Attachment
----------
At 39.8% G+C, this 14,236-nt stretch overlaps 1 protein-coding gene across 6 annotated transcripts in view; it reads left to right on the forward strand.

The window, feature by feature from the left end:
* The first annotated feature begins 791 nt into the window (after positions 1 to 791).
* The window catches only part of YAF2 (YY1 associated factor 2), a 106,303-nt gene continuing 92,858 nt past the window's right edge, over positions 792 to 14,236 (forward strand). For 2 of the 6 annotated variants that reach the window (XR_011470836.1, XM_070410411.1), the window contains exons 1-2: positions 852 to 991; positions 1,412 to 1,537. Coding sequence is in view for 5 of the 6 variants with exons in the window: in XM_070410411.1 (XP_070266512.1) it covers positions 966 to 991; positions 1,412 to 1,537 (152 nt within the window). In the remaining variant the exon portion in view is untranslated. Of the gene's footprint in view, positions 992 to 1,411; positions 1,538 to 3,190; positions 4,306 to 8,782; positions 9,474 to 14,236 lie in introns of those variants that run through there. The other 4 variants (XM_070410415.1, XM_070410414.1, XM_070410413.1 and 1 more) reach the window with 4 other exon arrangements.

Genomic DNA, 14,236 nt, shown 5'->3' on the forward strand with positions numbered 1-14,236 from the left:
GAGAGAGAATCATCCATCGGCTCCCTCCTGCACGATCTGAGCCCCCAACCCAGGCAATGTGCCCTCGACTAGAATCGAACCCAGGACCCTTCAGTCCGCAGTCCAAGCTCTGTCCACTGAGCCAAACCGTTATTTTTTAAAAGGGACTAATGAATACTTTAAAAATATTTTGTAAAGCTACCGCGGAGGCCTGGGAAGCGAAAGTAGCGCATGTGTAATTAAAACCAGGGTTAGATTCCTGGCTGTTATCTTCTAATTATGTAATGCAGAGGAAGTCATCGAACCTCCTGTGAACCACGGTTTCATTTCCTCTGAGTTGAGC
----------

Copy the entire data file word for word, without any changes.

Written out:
At 39.8% G+C, this 14,236-nt stretch overlaps 1 protein-coding gene across 6 annotated transcripts in view; it reads left to right on the forward strand.

The window, feature by feature from the left end:
* The first annotated feature begins 791 nt into the window (after positions 1 to 791).
* The window catches only part of YAF2 (YY1 associated factor 2), a 106,303-nt gene continuing 92,858 nt past the window's right edge, over positions 792 to 14,236 (forward strand). For 2 of the 6 annotated variants that reach the window (XR_011470836.1, XM_070410411.1), the window contains exons 1-2: positions 852 to 991; positions 1,412 to 1,537. Coding sequence is in view for 5 of the 6 variants with exons in the window: in XM_070410411.1 (XP_070266512.1) it covers positions 966 to 991; positions 1,412 to 1,537 (152 nt within the window). In the remaining variant the exon portion in view is untranslated. Of the gene's footprint in view, positions 992 to 1,411; positions 1,538 to 3,190; positions 4,306 to 8,782; positions 9,474 to 14,236 lie in introns of those variants that run through there. The other 4 variants (XM_070410415.1, XM_070410414.1, XM_070410413.1 and 1 more) reach the window with 4 other exon arrangements.

Genomic DNA, 14,236 nt, shown 5'->3' on the forward strand with positions numbered 1-14,236 from the left:
GAGAGAGAATCATCCATCGGCTCCCTCCTGCACGATCTGAGCCCCCAACCCAGGCAATGTGCCCTCGACTAGAATCGAACCCAGGACCCTTCAGTCCGCAGTCCAAGCTCTGTCCACTGAGCCAAACCGTTATTTTTTAAAAGGGACTAATGAATACTTTAAAAATATTTTGTAAAGCTACCGCGGAGGCCTGGGAAGCGAAAGTAGCGCATGTGTAATTAAAACCAGGGTTAGATTCCTGGCTGTTATCTTCTAATTATGTAATGCAGAGGAAGTCATCGAACCTCCTGTGAACCACGGTTTCATTTCCTCTGAGTTGAGC